Document Type


Degree Name

Master of Science (MSc)



Program Name/Specialization

Integrative Biology


Faculty of Science

First Advisor

Jennifer Baltzer

Advisor Role

Thesis Advisor

Second Advisor

William Quinton

Advisor Role

Thesis Advisor


Canada’s northern boreal forest has faced significant climate warming over the past century. This change can have direct and indirect effects on forest dynamics, including altering the disturbance patterns of herbivores and changing the abundance of natural enemies. Warmer air temperatures can impact the distribution and survival of arthropods, both novel species and resident natural enemies. Gall-inducing mites are a resident natural enemy in high latitude forests and have been shown to drive dramatic reductions in gas-exchange rates in infested plants. Physiological reductions in plants can directly affect the shrub energy balance and underlying soil processes. This can have major implications in permafrost-dominated environments.

This study examines the potential impacts of a gall-inducing Eriophyoid mite, Vasates oldfieldi, on Betula shrub energy inputs to the ground surface. This study will 1) quantify how shrubs are physiologically and morphologically responding to galling herbivory; 2) determine if galling on shrubs influences the shrub-soil energy balance; and 3) quantify the implications of this for active layer thickness, and consequently the potential for this biotic process to impact localized permafrost thaw. I hypothesize that as the shrubs’ physiology changes in response to herbivory, so too will the energy balance, driving unexpected changes in ground thaw conditions.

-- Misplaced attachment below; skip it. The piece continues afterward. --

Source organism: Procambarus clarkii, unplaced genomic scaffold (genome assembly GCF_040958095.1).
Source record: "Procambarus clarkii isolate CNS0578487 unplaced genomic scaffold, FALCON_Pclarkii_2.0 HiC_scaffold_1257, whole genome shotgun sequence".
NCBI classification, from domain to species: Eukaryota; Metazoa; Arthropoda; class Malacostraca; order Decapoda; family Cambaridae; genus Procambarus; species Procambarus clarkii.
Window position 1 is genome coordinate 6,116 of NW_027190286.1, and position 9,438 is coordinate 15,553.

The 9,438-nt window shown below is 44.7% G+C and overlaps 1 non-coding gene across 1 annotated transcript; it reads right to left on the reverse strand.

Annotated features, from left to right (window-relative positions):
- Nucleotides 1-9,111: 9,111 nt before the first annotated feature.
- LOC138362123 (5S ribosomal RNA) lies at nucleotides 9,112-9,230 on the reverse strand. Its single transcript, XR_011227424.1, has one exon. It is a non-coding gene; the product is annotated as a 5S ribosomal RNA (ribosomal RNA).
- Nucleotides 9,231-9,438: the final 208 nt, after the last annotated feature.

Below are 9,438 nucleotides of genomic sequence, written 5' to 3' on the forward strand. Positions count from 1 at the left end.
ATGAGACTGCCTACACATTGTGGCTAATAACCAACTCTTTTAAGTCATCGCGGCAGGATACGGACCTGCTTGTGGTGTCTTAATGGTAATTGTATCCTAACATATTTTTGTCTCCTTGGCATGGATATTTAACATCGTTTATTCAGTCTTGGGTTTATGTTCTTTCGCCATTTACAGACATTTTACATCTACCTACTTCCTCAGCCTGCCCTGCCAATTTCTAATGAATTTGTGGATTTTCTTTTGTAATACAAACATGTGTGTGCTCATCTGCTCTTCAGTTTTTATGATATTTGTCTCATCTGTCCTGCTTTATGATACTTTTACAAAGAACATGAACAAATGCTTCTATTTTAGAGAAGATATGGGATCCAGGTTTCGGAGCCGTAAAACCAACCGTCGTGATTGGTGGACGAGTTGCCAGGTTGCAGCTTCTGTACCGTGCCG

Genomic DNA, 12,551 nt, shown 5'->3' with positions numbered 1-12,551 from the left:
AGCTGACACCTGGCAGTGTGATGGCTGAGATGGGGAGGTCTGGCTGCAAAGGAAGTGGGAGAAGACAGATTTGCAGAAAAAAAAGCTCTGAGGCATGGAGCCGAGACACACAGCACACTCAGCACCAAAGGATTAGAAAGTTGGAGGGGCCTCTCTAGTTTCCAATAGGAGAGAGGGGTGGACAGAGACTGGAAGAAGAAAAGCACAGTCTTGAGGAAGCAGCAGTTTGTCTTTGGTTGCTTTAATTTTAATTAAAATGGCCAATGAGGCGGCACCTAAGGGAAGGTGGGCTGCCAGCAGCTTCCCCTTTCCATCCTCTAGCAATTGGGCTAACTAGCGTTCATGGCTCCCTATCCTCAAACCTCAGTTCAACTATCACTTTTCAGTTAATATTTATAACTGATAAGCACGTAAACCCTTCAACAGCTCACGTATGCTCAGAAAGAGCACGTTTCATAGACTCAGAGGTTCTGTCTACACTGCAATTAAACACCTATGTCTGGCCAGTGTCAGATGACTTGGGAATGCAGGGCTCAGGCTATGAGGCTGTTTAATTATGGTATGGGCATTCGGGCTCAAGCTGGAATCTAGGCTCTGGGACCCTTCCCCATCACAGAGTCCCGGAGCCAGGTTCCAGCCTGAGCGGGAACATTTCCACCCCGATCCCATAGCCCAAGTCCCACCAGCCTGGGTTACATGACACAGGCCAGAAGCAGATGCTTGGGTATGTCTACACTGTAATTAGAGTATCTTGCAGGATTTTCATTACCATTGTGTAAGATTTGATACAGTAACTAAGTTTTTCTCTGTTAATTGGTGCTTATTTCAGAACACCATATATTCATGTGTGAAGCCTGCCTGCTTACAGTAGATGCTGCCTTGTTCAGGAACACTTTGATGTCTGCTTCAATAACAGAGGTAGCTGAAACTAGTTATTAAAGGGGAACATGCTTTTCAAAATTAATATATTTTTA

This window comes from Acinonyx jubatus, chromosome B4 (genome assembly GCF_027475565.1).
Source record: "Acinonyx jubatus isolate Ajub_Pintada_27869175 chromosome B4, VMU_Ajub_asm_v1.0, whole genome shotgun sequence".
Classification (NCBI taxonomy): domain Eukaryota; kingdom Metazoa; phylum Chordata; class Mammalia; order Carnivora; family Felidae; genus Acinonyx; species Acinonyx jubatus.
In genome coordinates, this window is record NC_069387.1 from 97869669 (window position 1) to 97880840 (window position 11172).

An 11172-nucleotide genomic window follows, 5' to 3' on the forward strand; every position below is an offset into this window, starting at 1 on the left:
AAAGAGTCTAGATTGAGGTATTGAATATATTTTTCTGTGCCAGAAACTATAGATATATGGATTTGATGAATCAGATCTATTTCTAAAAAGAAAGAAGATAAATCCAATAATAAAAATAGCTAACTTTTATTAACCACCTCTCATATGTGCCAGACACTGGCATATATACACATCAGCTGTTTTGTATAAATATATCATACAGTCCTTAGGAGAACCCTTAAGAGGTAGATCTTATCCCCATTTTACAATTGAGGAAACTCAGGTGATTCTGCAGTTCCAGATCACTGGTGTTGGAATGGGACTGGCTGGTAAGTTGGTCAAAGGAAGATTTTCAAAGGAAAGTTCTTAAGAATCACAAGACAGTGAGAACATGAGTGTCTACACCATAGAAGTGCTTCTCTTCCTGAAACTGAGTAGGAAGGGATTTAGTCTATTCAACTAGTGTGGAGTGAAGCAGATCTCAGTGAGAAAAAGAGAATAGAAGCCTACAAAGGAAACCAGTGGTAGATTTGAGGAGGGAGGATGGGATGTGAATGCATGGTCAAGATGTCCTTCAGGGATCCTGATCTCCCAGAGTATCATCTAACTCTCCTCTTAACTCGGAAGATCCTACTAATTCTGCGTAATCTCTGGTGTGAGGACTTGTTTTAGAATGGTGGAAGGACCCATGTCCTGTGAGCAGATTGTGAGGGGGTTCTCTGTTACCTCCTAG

To test this, the following variables were measured during two consecutive field seasons (2013-14): soil moisture, soil surface temperature, frost table depth, gas exchange, leaf area index and shortwave radiation. The results from both seasons indicate a compensatory response in the galled shrubs resulting in increased stomatal conductance, altering available soil moisture below galled shrubs, and changes in aboveground canopy structure, resulting in decreased amounts of incident solar radiation below the infested shrub, cooling the soil surface. As a result, there is a decrease in active layer thickness under galled shrubs.

Convocation Year


Convocation Season